Assembly of Yellow Vests says, ‘We must abandon capitalism’
Herrera, a Marxist economist and researcher at France’s Centre National de la Recherche Scientifique (CNRS), who works at the Centre d’Économie de la Sorbonne, Paris, wrote this article on April 11. Workers World staff translated it.
“Act 21” of the Yellow Vests took place on Saturday, April 6, as their demonstrations have every week for almost five months. But a parallel event was held from April 5 to 7 in the evening in Saint-Nazaire, in Loire-Atlantique, which will certainly influence the course of future struggles in the country: the Second Assembly of representatives of the lower assemblies of the Yellow Vests. It is the central focus of the movement.
The First Assembly, which attracted 70 delegates, took place in the Meuse, in Commercy, at the end of January. This time nearly 200 delegations arrived in Saint-Nazaire, which means about 800 delegates were present. (There were two representatives and two observers per delegation.) This doesn’t even include volunteers, journalists and the curious.
These delegates were elected by about 10,000 Yellow Vests who mobilized at hundreds of battle points — traffic circles, squares or toll areas. But when they were dislodged by police, they organized in multiple places that were much more remote and less visible — sometimes even in makeshift huts. This is the Resistance throughout France.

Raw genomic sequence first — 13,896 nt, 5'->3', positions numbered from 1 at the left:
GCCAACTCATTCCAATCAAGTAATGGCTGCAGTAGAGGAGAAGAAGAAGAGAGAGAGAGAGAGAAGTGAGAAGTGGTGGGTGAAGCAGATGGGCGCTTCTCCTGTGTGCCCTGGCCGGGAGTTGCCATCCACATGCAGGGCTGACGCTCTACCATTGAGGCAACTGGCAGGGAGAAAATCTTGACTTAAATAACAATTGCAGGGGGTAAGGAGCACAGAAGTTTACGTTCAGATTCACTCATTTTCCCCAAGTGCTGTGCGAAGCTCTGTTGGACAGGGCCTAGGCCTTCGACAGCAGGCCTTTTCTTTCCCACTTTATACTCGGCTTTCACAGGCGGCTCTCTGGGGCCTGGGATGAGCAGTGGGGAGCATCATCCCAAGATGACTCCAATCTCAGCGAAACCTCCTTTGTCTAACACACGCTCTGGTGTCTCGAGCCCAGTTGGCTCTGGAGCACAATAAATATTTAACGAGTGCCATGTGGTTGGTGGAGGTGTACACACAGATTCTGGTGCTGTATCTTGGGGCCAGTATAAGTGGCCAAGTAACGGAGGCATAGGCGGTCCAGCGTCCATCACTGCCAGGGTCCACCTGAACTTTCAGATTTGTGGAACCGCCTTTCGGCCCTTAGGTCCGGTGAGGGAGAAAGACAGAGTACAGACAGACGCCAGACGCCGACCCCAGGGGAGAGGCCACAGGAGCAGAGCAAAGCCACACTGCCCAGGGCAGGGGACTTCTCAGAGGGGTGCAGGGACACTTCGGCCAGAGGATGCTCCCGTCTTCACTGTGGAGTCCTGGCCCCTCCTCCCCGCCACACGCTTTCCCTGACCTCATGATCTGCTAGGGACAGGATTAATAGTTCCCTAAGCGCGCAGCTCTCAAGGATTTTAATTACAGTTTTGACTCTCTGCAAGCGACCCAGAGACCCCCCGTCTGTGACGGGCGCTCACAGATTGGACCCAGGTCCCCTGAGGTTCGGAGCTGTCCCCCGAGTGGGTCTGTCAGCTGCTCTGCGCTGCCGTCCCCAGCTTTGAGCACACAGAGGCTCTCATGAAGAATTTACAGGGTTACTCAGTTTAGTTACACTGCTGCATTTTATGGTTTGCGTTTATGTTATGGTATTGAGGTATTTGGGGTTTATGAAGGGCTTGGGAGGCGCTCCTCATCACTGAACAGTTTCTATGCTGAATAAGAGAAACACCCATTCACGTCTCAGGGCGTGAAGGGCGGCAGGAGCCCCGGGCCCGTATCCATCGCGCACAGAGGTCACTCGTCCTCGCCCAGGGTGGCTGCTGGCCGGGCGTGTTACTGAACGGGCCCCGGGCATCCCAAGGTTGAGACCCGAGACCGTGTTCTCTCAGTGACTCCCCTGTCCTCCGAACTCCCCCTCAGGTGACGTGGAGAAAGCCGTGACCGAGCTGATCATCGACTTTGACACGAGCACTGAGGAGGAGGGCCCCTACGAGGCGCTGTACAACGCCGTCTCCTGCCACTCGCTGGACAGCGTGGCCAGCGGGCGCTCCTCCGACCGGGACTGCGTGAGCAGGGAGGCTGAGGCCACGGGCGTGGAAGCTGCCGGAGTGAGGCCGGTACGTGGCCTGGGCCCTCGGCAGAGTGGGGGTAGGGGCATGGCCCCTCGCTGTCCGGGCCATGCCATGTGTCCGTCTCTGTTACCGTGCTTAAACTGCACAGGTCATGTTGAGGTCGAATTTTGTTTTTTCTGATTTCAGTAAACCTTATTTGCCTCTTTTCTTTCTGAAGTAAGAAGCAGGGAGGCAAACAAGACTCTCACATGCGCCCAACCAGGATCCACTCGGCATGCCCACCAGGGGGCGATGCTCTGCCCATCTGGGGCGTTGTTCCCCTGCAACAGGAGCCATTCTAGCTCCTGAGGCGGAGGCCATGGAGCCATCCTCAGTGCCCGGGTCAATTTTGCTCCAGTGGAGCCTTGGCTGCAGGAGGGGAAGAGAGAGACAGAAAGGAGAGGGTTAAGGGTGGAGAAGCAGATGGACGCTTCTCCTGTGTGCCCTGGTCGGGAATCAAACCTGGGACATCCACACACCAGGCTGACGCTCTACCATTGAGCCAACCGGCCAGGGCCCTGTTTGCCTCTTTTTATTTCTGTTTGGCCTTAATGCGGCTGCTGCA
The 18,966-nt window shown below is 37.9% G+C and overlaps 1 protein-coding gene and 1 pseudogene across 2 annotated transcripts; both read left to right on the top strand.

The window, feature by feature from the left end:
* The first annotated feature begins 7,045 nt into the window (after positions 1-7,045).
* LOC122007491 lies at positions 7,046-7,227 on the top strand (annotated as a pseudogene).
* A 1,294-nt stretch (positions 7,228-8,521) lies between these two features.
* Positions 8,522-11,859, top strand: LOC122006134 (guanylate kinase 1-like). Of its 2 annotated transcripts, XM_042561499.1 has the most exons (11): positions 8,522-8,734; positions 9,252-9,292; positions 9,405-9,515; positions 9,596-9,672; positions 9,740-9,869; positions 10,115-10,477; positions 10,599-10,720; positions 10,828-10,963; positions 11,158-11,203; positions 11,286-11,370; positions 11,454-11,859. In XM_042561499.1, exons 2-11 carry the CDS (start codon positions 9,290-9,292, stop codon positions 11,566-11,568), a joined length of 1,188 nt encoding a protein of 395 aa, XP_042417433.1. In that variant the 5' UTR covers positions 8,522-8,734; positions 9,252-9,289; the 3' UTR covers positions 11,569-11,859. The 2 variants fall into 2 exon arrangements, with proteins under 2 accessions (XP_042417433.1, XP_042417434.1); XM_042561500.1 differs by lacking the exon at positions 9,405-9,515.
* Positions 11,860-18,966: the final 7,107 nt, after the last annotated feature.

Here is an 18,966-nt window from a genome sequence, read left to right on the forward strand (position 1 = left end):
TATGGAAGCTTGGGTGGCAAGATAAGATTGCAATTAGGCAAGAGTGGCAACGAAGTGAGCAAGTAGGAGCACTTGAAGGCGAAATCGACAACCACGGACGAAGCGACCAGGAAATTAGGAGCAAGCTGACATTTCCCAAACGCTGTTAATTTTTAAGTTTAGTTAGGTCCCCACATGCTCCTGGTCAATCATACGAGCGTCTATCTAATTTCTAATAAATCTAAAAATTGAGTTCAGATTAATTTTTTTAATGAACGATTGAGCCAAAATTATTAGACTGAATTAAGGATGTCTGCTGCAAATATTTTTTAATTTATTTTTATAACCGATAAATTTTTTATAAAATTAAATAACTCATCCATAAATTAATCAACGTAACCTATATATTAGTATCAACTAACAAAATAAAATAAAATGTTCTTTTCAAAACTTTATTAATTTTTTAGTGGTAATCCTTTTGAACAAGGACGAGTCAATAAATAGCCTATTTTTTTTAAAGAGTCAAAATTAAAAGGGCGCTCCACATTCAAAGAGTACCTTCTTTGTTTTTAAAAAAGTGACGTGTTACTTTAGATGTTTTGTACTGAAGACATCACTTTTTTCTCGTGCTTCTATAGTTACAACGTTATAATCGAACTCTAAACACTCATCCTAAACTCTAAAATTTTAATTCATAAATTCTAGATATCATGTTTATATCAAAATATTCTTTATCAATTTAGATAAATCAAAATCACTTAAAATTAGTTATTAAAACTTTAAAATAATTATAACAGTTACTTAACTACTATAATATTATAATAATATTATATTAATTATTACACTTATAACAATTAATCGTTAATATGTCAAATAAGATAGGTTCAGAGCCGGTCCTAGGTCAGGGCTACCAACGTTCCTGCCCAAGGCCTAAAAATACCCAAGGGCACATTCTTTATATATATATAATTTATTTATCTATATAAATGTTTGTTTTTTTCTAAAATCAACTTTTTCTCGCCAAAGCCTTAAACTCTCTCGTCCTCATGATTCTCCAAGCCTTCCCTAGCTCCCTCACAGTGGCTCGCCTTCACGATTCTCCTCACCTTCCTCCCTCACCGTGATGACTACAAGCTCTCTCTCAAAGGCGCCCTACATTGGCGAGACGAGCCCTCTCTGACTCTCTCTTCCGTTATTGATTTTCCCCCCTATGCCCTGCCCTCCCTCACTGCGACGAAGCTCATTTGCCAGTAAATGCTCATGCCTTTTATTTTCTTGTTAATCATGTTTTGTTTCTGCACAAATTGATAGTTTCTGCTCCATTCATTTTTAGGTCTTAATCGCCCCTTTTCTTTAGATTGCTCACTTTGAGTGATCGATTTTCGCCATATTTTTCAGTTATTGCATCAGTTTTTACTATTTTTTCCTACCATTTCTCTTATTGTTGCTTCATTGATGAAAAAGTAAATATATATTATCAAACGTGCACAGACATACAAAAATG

It seems there was an alleged “threat to public order.” This was the pretext given by the mayor of Saint-Nazaire, David Samzun (a self-defined “socialist”), to justify his refusal to lend a space to the organizers. The elected representatives of neighboring municipalities did the same thing — and so no rooms were made available to the Yellow Vests.
A ‘people’s takeover’
Then the Yellow Vests found themselves at the “Maison du Peuple” (the People’s House), a former employment agency that they had been occupying with fellow trade unionists since November. It was a real “people’s takeover” — in the pure historical tradition of the sans-culottes clubs of 1789 [beginning of the French Revolution], the occupations of labor exchanges at the beginning of the 20th century, and of factories by striking workers during the 1936 Popular Front.